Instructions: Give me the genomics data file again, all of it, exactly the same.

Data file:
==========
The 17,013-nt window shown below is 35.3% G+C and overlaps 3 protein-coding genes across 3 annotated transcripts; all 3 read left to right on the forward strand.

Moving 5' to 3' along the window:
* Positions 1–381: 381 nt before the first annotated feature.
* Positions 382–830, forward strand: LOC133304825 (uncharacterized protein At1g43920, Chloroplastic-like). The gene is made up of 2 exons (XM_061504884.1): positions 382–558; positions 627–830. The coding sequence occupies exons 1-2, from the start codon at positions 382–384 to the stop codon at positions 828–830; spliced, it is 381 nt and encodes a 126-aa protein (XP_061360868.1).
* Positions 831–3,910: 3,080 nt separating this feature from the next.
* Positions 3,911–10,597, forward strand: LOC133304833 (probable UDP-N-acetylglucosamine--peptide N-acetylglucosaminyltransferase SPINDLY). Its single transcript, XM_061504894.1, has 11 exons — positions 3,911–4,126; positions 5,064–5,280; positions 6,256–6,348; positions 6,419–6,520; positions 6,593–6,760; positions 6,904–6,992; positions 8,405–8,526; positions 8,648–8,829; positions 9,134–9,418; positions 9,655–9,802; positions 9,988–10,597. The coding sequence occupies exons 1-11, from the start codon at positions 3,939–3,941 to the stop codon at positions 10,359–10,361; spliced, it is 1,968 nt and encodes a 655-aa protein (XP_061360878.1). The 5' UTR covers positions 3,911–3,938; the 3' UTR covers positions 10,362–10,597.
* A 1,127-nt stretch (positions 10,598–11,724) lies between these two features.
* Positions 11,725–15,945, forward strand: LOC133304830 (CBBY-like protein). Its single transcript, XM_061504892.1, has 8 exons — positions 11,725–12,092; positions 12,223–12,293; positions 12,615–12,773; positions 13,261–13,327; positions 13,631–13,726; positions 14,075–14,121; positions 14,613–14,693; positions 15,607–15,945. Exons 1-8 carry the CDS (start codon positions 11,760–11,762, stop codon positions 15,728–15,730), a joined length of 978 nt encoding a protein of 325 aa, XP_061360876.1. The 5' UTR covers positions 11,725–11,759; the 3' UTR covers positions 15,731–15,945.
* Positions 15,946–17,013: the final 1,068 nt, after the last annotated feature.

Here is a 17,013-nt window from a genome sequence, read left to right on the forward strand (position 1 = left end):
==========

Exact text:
The 17,013-nt window shown below is 35.3% G+C and overlaps 3 protein-coding genes across 3 annotated transcripts; all 3 read left to right on the forward strand.

Moving 5' to 3' along the window:
* Positions 1–381: 381 nt before the first annotated feature.
* Positions 382–830, forward strand: LOC133304825 (uncharacterized protein At1g43920, Chloroplastic-like). The gene is made up of 2 exons (XM_061504884.1): positions 382–558; positions 627–830. The coding sequence occupies exons 1-2, from the start codon at positions 382–384 to the stop codon at positions 828–830; spliced, it is 381 nt and encodes a 126-aa protein (XP_061360868.1).
* Positions 831–3,910: 3,080 nt separating this feature from the next.
* Positions 3,911–10,597, forward strand: LOC133304833 (probable UDP-N-acetylglucosamine--peptide N-acetylglucosaminyltransferase SPINDLY). Its single transcript, XM_061504894.1, has 11 exons — positions 3,911–4,126; positions 5,064–5,280; positions 6,256–6,348; positions 6,419–6,520; positions 6,593–6,760; positions 6,904–6,992; positions 8,405–8,526; positions 8,648–8,829; positions 9,134–9,418; positions 9,655–9,802; positions 9,988–10,597. The coding sequence occupies exons 1-11, from the start codon at positions 3,939–3,941 to the stop codon at positions 10,359–10,361; spliced, it is 1,968 nt and encodes a 655-aa protein (XP_061360878.1). The 5' UTR covers positions 3,911–3,938; the 3' UTR covers positions 10,362–10,597.
* A 1,127-nt stretch (positions 10,598–11,724) lies between these two features.
* Positions 11,725–15,945, forward strand: LOC133304830 (CBBY-like protein). Its single transcript, XM_061504892.1, has 8 exons — positions 11,725–12,092; positions 12,223–12,293; positions 12,615–12,773; positions 13,261–13,327; positions 13,631–13,726; positions 14,075–14,121; positions 14,613–14,693; positions 15,607–15,945. Exons 1-8 carry the CDS (start codon positions 11,760–11,762, stop codon positions 15,728–15,730), a joined length of 978 nt encoding a protein of 325 aa, XP_061360876.1. The 5' UTR covers positions 11,725–11,759; the 3' UTR covers positions 15,731–15,945.
* Positions 15,946–17,013: the final 1,068 nt, after the last annotated feature.

Here is a 17,013-nt window from a genome sequence, read left to right on the forward strand (position 1 = left end):